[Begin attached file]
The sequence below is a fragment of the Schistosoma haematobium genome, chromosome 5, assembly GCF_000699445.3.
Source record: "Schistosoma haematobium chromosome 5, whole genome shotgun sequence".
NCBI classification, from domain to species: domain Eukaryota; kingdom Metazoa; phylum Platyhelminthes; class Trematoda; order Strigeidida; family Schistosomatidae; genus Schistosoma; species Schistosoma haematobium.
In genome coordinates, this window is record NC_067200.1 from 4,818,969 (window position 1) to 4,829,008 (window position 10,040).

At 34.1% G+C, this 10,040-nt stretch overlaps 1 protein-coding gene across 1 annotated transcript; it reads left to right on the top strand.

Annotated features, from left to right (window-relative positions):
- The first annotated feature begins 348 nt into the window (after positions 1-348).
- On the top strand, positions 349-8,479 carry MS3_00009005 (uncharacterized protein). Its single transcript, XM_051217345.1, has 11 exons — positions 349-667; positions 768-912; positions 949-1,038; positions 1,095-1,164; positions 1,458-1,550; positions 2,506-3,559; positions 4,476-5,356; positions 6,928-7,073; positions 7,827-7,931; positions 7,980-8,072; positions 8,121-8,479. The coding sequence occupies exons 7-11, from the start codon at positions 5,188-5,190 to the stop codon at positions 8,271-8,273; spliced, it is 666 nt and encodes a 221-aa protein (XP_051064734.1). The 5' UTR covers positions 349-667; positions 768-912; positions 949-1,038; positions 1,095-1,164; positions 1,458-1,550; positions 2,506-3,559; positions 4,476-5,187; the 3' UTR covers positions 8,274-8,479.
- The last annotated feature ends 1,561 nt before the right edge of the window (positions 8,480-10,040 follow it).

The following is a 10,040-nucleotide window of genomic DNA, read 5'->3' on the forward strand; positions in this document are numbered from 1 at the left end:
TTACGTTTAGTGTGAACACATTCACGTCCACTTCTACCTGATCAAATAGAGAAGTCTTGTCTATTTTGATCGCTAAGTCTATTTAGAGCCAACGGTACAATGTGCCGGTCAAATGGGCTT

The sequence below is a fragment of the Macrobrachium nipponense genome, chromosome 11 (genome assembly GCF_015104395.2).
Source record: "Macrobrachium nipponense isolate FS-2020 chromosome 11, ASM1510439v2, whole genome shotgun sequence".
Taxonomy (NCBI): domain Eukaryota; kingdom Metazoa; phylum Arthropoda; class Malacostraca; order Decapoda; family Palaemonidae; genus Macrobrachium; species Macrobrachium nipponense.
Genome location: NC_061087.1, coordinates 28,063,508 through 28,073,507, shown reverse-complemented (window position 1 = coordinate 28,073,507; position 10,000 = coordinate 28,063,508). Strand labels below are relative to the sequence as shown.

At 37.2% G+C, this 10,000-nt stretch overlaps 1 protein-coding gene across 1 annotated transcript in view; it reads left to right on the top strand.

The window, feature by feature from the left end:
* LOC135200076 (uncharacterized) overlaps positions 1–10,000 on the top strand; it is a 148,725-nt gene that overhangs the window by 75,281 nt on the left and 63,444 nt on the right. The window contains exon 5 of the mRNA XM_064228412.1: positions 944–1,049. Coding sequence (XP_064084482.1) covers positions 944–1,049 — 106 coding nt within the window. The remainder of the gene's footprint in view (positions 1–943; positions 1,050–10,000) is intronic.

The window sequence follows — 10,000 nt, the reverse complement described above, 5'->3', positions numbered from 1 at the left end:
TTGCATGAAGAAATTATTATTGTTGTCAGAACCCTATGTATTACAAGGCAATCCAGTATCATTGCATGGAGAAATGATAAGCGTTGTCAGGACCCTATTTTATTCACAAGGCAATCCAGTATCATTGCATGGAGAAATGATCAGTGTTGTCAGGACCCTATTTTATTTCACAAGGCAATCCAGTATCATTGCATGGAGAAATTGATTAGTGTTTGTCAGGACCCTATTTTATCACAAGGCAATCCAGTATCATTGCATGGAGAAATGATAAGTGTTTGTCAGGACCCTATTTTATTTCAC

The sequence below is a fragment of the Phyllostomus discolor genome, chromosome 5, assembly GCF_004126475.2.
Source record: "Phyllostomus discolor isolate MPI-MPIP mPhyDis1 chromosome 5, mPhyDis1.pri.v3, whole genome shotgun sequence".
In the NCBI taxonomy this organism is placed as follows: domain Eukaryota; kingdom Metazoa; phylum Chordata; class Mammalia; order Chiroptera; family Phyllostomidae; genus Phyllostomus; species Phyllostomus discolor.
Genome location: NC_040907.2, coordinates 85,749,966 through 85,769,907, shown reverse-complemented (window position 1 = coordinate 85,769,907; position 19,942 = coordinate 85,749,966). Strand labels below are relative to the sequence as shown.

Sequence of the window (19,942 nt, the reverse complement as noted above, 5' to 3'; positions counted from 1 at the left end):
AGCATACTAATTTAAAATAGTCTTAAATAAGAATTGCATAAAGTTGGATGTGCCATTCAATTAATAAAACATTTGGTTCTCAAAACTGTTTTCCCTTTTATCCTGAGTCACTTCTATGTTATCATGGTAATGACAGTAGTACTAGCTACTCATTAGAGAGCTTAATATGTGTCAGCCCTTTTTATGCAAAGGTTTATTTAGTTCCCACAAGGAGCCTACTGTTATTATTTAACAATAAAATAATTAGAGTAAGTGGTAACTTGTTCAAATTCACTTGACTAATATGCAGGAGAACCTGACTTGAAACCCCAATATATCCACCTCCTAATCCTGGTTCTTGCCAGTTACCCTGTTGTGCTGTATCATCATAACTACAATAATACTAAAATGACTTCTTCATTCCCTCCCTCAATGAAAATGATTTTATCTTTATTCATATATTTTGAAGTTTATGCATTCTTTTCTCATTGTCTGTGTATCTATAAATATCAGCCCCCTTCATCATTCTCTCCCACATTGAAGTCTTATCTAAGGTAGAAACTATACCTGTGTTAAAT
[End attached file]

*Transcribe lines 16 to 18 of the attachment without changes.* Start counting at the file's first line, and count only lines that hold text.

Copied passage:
At 37.2% G+C, this 10,000-nt stretch overlaps 1 protein-coding gene across 1 annotated transcript in view; it reads left to right on the top strand.

The window, feature by feature from the left end:
* LOC135200076 (uncharacterized) overlaps positions 1–10,000 on the top strand; it is a 148,725-nt gene that overhangs the window by 75,281 nt on the left and 63,444 nt on the right. The window contains exon 5 of the mRNA XM_064228412.1: positions 944–1,049. Coding sequence (XP_064084482.1) covers positions 944–1,049 — 106 coding nt within the window. The remainder of the gene's footprint in view (positions 1–943; positions 1,050–10,000) is intronic.